in the Good Old Days (which never really existed) the complains were about such
things as misusing “like” for “as.” Now it’s about incredible illiteracy in college
students, who write things like this when trying to identify some lines from a
Shakespearean sonnet on a test: “These lines was written by Robert Frost in the
1600s.” “These other lines was written by Edgar Allen Pope.” And I am not making
Q: What a Tangled Web, your non-fiction narrative, likewise deals with a review website
that carried negative reviews of you and other teachers, some of them possibly
libelous. What happened with that website?
A: I lost the legal battle, but I won the moral war. The cruel, filthy, homophobic, and
lying reviews of people who did not have to identify themselves — and didn’t even
have to be real students, and often weren’t, just cyber criminals, have dried up and all
but blown away. Still, such websites should not be allowed to exist, because as they
are set up they are capable of total fraud. Nothing is done to protect teachers from
blackmail or bribery. Anyone can write “reviews” -- disgruntled failed students or
ex-boyfriends or anybody at all.
Q: But wasn’t free speech involved here?
A: Hey, believe me, as a gay writer, I value free speech, and I clearly know how hard it
has been to get, but it is not free speech to say that a female math teacher “likes it
doggy style” and that potential students should take a class from a black male teacher
because “dudes, he gave me a blowjob.” These are just two of the reviews you can
actually print in a “family” newspaper – if there. And, hey, I was hardly the only one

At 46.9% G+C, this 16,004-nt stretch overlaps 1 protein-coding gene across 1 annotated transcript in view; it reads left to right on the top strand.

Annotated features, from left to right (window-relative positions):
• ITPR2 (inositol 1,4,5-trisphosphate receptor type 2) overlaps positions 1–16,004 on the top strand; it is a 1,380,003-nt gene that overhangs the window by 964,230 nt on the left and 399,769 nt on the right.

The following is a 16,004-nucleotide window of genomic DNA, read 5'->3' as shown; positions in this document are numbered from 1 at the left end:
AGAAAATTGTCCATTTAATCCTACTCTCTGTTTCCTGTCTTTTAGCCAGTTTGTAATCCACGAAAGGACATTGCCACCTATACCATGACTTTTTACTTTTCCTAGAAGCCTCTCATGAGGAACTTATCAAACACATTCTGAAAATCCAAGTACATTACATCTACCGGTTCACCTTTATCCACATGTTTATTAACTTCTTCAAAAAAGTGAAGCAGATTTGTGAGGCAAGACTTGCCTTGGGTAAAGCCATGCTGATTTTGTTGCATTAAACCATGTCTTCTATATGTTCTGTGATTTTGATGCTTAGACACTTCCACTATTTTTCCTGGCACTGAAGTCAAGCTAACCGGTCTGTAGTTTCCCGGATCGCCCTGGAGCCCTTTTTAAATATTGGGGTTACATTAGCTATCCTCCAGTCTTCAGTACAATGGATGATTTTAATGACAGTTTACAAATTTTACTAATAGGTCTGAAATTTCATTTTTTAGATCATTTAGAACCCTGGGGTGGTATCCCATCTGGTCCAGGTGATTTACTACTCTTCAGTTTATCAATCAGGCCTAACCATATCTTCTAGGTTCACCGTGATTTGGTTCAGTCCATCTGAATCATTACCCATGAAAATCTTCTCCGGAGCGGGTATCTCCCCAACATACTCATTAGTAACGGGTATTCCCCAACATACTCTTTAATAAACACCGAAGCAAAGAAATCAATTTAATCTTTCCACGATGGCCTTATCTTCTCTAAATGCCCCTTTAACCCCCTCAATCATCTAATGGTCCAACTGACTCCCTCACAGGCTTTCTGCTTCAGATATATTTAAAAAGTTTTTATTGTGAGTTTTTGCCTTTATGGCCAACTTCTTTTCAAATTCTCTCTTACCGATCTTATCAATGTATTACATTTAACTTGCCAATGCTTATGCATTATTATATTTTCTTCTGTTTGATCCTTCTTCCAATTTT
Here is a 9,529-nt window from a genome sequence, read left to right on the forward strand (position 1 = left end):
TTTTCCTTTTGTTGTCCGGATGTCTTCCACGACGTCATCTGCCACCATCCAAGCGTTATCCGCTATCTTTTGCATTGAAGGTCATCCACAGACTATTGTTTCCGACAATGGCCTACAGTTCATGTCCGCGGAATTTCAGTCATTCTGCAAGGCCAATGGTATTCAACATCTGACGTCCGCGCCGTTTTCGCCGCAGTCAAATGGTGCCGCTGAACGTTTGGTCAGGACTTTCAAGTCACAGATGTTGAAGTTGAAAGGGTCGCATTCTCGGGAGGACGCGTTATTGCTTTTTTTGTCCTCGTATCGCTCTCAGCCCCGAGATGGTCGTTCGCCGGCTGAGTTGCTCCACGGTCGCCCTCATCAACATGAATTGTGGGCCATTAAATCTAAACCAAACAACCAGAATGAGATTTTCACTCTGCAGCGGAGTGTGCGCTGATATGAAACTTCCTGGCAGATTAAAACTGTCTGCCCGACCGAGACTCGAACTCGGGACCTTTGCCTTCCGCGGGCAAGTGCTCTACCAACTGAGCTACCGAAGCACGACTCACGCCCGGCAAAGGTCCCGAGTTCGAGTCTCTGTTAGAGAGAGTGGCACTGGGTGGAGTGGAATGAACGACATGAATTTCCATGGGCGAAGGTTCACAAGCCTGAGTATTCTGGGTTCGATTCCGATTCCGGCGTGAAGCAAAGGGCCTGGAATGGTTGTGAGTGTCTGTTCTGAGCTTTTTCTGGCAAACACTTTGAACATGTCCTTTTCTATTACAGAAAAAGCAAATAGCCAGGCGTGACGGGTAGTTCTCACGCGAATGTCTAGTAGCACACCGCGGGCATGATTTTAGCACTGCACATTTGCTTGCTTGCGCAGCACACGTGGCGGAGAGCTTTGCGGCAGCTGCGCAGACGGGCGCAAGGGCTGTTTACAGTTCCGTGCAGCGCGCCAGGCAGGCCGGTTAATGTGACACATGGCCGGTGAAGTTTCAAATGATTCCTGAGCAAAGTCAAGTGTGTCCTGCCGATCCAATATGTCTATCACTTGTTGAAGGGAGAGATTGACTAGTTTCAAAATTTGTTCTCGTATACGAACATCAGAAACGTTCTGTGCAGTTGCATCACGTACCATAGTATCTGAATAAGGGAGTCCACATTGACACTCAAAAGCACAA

targeted. I just made the most noise about it — on The Today Show, on the BBC, on
Fox News, you name. I found most of my colleagues cowardly to the max . They
stuck their heads in and/or up their butts, and hoped it would all go away. The
maniacally “progressive” ACLU defended the other side in the lawsuit, the
web master. To this day I encourage gays, et al to stop contributing money to the
ACLU since it championed anonymous hate speech and fake reviews.. It was not
pretty, but I get my say, and my revenge,(he, he!) in What a Tangled Web — because,
once again, as with Something You Do in the Dark thirty-six years ago, art is the
ultimate satisfier. Especially when it’s funny and nasty!
Q: When are you going to retire from teaching? From writing?
A: I have retired from teaching, as of May, 2007. I keep my hand in with one creative
writing class one night a week. Less is more. As for writing, I don’t write as much as
I used to. Maybe it’s because books don’t seem to be part of my culture’s intellectual life
anymore. Maybe it’s because I have said what I have to say. Although –I am bringing
out Volume VIII, no less, of my Collected Plays.
— END —
— John W. Gettys has been the partner of Daniel Curzon for the past twenty-seven years.
Causes daniel curzon Supports
gay literature and non-gay literature too